Researchers have concluded that the cultural practice of marriage between first cousins is a bigger factor than any other – outweighing the effects of deprivation in parts of Bradford, where the study was carried out. Marriage to a blood relative accounted for nearly a third (31%) of all birth defects in babies of Pakistani origin.
The risk of having a baby with birth defects – usually heart or nervous system problems which can sometimes be fatal – is still small, but it rises from 3% in the general Pakistani population to 6% among those married to blood relatives. The researchers also found a doubling of the risk in the babies of white British women who were over the age of 34. That increased risk, rising from 2% to 4%, is already known.
Every year there are about 90 more baby deaths than would be expected in the Pakistani community in England and Wales because of birth defects. But the issue is highly sensitive because marriage within families is an established cultural tradition.
For adults whose parents are first-cousins, the risk is triple that of people whose parents are unrelated, the researchers reported. And, mood disorder risk is also significantly higher among children of second-cousins, they said.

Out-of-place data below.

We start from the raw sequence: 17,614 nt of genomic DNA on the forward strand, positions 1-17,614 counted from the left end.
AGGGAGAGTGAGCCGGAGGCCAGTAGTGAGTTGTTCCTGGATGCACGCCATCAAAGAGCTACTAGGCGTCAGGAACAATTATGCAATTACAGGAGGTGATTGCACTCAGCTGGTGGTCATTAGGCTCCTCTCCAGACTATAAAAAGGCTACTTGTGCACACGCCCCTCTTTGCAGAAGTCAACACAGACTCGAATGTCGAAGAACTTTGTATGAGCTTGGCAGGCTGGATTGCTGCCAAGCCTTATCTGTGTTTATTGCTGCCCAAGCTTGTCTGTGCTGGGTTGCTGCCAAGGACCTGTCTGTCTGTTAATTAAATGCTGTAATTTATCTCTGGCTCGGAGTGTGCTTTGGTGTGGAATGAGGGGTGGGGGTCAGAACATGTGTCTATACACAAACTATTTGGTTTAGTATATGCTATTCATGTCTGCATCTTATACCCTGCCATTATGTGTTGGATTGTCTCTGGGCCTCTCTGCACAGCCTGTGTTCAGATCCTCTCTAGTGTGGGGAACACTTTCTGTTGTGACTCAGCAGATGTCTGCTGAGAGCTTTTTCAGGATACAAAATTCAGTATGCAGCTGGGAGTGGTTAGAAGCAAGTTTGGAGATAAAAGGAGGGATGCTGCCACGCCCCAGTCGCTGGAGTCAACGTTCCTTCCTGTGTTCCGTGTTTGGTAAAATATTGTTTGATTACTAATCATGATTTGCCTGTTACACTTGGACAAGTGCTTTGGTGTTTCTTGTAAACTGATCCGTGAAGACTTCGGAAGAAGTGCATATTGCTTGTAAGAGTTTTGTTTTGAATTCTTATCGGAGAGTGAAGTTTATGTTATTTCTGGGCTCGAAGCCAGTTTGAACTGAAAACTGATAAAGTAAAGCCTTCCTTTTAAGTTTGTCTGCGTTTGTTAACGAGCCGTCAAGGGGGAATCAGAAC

"The size of this association is significant, and understanding why children of 'related parents' are at an increased risk of psychoses and common mood disorders warrants further research," said study lead author Aideen Maguire. She is a lecturer with the Center for Public Health at Queen's University Belfast in Northern Ireland.
The findings -- based on an analysis of nearly 364,000 people born in Northern Ireland between 1971 and 1986 -- may seem unremarkable at first glance. But fully 10 percent of people worldwide are born to parents who are first- or second-cousins, largely in Asia and eastern Africa.
Fewer than 1 percent of Western marriages fall into this category of what is known as "consanguineous marriage." Though marriage between blood relatives increases the risk of genetic defects in offspring, the practice is banned in only three nations: the United States, North Korea and China.
The study findings were published online April 4 in JAMA Psychiatry.
My mum and dad want me to marry my first cousin. I have seen their qualities, they are awful people. I am strongly against this, but ym parents are trying to use emotional pressure, particularly my dad who shouts and targets my mother as he knows if he gets to her it may impact my decisions. my father has attacked my mother once with a pan after hearing about a first cousin family marriage within the family.
Yo bro ive recently been engaged and it was arranged but look at the end of the day its your parents happiness and its not a cuzzy so dw bro youll be fine live for the next life and not this your wife will love you yo